"Right now, primarily due to the fact that it's summer, we're not going to see a significant effect on MLGW prices," said Heuberger. "If this were winter, this conversation would be different."
Parents Plus Pupils
School board adds new P2LUS after-school program.
By Mary Cashiola
The Memphis City Schools board refocused its after-school programs this week with the adoption of the new P2LUS program.
"Parents + Pupils Linking for Ultimate Success" will begin next year at the 13 elementary schools classified by the state as "On Probation." The five-day-a-week program will focus on reading and math but will also offer tutoring from community volunteers on Wednesdays and educational field trips on Fridays.
"I've been working on this initiative for a year," said Commissioner Michael Hooks Jr. "We've got the Wharton plan, we've got No Child Left Behind. I think of this initiative as the board's plan. Everybody says they want to help Memphis City Schools ... this is a way."
The school district has explored other after-school programs, but they were offered only two or three days a week, some used uncertified teachers, and they were not as academically focused as this program, administrators said.
Although Title 1 funds were re-allocated from existing after-school programs for P2LUS, the district hopes to expand the program to first include the elementary schools identified as "On Notice" and "Improving" and then to encompass all the elementary schools.
State prepares for renewal of low-income funding.
By Janel Davis
The state department responsible for providing services to thousands of Shelby County residents is up for funding renewal at the end of this month.
The Department of Human Services (DHS) will hold a public hearing next Wednesday in Nashville for input on a statewide funding plan for fiscal year 2004-2005. The hearing must be held before the Child Care and Development Fund Plan can be submitted to the Administration for Children and Families of the U.S. Department of Health and Human Services.
Although the hearing is being held in Nashville, Shelby County residents can submit their comments to the department before the proposed plan is sent to Washington on June 30th. Shelby County, with its large indigent population, has the most recipients of DHS services like Families First and TennCare. The 2002 rolls listed more than 66,000 individuals receiving Families First assistance, and this year more than 26,000 children received child-care certificates for free or reduced-price care.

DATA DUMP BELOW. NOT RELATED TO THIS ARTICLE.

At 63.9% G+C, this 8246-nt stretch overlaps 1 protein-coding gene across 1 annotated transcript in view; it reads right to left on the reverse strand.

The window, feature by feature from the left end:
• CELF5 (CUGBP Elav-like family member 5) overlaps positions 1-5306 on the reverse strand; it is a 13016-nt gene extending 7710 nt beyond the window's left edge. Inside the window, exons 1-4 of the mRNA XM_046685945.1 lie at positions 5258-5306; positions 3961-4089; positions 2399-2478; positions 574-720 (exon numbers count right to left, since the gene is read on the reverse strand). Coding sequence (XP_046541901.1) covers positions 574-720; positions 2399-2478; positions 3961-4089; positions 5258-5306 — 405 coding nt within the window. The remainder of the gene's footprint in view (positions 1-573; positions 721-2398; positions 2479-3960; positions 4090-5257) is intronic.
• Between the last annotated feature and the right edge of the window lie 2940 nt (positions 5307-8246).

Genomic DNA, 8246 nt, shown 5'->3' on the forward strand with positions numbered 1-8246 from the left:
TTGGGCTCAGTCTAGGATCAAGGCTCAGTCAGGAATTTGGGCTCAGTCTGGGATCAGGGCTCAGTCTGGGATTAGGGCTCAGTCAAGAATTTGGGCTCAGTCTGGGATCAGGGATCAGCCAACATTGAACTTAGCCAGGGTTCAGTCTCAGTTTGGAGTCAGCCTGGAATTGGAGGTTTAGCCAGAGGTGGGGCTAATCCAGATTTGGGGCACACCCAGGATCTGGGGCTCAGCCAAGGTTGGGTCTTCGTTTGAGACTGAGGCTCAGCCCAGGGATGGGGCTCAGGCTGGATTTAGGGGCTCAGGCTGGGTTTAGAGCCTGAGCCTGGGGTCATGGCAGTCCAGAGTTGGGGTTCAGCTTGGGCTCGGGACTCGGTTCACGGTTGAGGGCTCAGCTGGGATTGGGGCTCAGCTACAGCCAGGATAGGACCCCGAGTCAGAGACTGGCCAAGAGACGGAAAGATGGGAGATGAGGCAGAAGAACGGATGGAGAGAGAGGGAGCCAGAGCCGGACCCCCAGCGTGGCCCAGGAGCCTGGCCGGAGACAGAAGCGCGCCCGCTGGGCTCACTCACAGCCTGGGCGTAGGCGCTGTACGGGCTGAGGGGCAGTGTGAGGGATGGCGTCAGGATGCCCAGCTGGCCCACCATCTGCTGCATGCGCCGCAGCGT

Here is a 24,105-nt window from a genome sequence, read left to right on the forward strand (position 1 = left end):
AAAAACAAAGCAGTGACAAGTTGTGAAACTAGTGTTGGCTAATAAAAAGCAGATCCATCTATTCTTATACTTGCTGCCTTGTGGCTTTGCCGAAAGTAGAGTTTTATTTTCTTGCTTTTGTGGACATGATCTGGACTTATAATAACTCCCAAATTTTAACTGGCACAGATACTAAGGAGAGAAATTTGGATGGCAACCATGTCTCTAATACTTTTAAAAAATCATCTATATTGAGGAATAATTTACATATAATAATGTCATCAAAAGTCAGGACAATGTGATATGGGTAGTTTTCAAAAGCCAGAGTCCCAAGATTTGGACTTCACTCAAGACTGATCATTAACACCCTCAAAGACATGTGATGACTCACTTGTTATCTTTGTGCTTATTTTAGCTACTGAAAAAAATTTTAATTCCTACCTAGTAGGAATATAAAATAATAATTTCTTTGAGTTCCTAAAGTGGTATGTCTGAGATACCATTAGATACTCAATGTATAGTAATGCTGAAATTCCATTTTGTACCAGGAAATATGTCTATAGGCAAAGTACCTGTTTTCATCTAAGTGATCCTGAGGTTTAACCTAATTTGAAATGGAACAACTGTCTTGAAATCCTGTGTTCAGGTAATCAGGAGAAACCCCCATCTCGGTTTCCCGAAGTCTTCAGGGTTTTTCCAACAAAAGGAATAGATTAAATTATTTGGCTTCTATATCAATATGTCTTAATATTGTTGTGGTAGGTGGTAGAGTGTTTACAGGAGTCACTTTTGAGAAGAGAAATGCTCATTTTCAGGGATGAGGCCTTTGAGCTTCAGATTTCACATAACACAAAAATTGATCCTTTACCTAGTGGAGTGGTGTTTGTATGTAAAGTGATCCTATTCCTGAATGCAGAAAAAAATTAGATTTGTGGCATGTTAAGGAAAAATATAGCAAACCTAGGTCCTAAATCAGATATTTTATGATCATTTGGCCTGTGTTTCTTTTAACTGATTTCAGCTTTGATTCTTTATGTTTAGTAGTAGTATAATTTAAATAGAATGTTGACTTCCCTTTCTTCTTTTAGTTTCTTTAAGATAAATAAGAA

“The proposal covers DHS, specifically child-care licensing and the certificate program for Families First recipients,” said Gina Brawley with the department. Last year, Tennessee received more than $110 million under the plan. For fiscal year 2001, federal funding assisted Tennessee in helping 31,000 families and almost 60,000 children each month through some type of state program.
To obtain funding, this year’s grant fund required states to implement the Good Start, Grow Smart program announced by the president in 2002, designed to improve early-childhood learning for all children. According to Brawley, Tennessee has partnered with the U.S. Department of Education to create learning strategies and so far has compiled a rough draft for implementation.
This type of plan is submitted to the government by each state to obtain federal monies for state programs catering to low-income parents and children. Tennessee’s plan provides funding for child-care subsidies, health care, employment services for parents, and food stamps.
Save Our Shell plans to decrease seating in Overton Park arena.
By Bianca Phillips
There will soon be more room for vendors and shade for picnics near the main entrance of the historic Raoul Wallen-berg Shell in Overton Park. Save Our Shell Inc., a nonprofit group that's funded numerous shell improvement projects, plans to remove several rows of bench seating to make way for grassy terraces and new trees.
"The terraces would look like golf tees and would slope down gradually with grass. That way I could get six or eight trees saw-toothed in," said John Larkin, stage manager of the shell. "The trees might block the view of anyone standing outside the fence, but there's only a donation [for admission], so they should come on in."
The shell originally had 4,000 seats, but several rows of damaged benches have already been removed. Larkin said there's currently 3,500 seats, and he wants to remove about 1,000. The Mud Island Amphitheatre, the city's other outdoor arena, has 5,000 seats.
Save Our Shell, Inc. has funded improvements to the shell through donations since 1986. The group has received money from the city only once over the years. Previous projects included the replacement of rotted wood in the offices and on the stage and the construction of wings and lofts for storage. Larkin said other enhancement projects are in the works.
"The shell is moving back up in the food chain," he said.